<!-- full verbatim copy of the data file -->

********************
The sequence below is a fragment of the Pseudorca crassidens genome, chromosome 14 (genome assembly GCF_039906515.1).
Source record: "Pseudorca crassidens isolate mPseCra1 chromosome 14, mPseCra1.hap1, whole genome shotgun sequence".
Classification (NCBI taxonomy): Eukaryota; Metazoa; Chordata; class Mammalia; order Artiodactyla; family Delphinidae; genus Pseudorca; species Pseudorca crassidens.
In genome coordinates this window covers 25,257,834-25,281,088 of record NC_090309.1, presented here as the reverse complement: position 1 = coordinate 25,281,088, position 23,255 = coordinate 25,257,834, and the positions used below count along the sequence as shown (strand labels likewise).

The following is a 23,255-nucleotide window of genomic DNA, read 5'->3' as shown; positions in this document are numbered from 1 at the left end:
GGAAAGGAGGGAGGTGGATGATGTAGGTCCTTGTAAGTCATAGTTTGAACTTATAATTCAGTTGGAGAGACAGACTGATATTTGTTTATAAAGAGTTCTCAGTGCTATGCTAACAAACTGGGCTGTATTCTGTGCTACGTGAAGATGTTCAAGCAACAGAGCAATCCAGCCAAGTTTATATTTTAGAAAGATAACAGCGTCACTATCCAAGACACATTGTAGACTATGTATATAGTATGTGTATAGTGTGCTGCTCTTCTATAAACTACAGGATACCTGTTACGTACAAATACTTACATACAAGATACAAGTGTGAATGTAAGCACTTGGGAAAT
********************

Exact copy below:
The sequence below is a fragment of the Pseudorca crassidens genome, chromosome 14 (genome assembly GCF_039906515.1).
Source record: "Pseudorca crassidens isolate mPseCra1 chromosome 14, mPseCra1.hap1, whole genome shotgun sequence".
Classification (NCBI taxonomy): Eukaryota; Metazoa; Chordata; class Mammalia; order Artiodactyla; family Delphinidae; genus Pseudorca; species Pseudorca crassidens.
In genome coordinates this window covers 25,257,834-25,281,088 of record NC_090309.1, presented here as the reverse complement: position 1 = coordinate 25,281,088, position 23,255 = coordinate 25,257,834, and the positions used below count along the sequence as shown (strand labels likewise).

The following is a 23,255-nucleotide window of genomic DNA, read 5'->3' as shown; positions in this document are numbered from 1 at the left end:
GGAAAGGAGGGAGGTGGATGATGTAGGTCCTTGTAAGTCATAGTTTGAACTTATAATTCAGTTGGAGAGACAGACTGATATTTGTTTATAAAGAGTTCTCAGTGCTATGCTAACAAACTGGGCTGTATTCTGTGCTACGTGAAGATGTTCAAGCAACAGAGCAATCCAGCCAAGTTTATATTTTAGAAAGATAACAGCGTCACTATCCAAGACACATTGTAGACTATGTATATAGTATGTGTATAGTGTGCTGCTCTTCTATAAACTACAGGATACCTGTTACGTACAAATACTTACATACAAGATACAAGTGTGAATGTAAGCACTTGGGAAAT